The 1998 Nobel Laureate in economics, Sen (Harvard U.) responds to what he calls the appalling effects of the miniaturization of people. This happens, he explains, when in order to stop violence, people are reduced to a single identity--for example a moderate Shi'ite or a Hindu nationalist--that authorities believe they can address without considering all the other dimensions of reality each person occupies. Annotation ©2006 Book News, Inc., Portland, OR (booknews.com)
In this volume, Albert Hirschman reconstructs the intellectual climate of the seventeenth and eighteenth centuries to illuminate the intricate ideological transformation that occurred, wherein the pursuit of material interests--so long condemned as the deadly sin of avarice--was assigned the role of containing the unruly and destructive passions of man. Hirschman here offers a new interpretation for the rise of capitalism, one that emphasizes the continuities between old and new, in contrast to the assumption of a sharp break that is a common feature of both Marxian and Weberian thinking. Among the insights presented here is the ironical finding that capitalism was originally supposed to accomplish exactly what was soon denounced as its worst feature: the repression of the passions in favor of the "harmless," if one-dimensional, interests of commercial life. To portray this lengthy ideological change as an endogenous process, Hirschman draws on the writings of a large number of thinkers, including Montesquieu, Sir James Steuart, and Adam Smith.Featuring a new afterword by Jeremy Adelman and a foreword by Amartya Sen, this Princeton Classics edition of The Passions and the Interests sheds light on the intricate ideological transformation from which capitalism emerged triumphant, and reaffirms Hirschman's stature as one of our most influential and provocative thinkers.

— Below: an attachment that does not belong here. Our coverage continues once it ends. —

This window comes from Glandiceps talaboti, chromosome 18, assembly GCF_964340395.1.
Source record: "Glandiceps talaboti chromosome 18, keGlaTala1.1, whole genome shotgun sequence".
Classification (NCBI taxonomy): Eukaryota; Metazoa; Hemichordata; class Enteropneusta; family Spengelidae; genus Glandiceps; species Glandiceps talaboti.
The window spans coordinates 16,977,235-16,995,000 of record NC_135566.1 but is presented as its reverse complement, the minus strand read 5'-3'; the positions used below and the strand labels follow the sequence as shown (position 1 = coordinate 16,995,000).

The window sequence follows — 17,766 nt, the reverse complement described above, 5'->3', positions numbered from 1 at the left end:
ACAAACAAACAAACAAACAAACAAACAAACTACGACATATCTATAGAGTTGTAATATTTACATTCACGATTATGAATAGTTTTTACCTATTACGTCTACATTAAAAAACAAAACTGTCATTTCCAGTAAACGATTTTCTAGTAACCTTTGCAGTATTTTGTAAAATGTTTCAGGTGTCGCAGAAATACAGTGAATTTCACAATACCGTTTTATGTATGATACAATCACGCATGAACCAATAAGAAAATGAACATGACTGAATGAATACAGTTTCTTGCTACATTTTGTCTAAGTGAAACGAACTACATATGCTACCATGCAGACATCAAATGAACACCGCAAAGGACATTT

When India became independent in 1947 after two centuries of colonial rule, it immediately adopted a firmly democratic political system, with multiple parties, freedom of speech, and extensive political rights. The famines of the British era disappeared, and steady economic growth replaced the economic stagnation of the Raj. The growth of the Indian economy quickened further over the last three decades and became the second fastest among large economies. Despite a recent dip, it is still one of the highest in the world.Maintaining rapid as well as environmentally sustainable growth remains an important and achievable goal for India. In An Uncertain Glory, two of India's leading economists argue that the country's main problems lie in the lack of attention paid to the essential needs of the people, especially of the poor, and often of women. There have been major failures both to foster participatory growth and to make good use of the public resources generated by economic growth to enhance people's living conditions. There is also a continued inadequacy of social services such as schooling and medical care as well as of physical services such as safe water, electricity, drainage, transportation, and sanitation. In the long run, even the feasibility of high economic growth is threatened by the underdevelopment of social and physical infrastructure and the neglect of human capabilities, in contrast with the Asian approach of simultaneous pursuit of economic growth and human development, as pioneered by Japan, South Korea, and China.In a democratic system, which India has great reason to value, addressing these failures requires not only significant policy rethinking by the government, but also a clearer public understanding of the abysmal extent of social and economic deprivations in the country. The deep inequalities in Indian society tend to constrict public discussion, confining it largely to the lives and concerns of the relatively affluent. Drèze and Sen present a powerful analysis of these deprivations and inequalities as well as the possibility of change through democratic practice.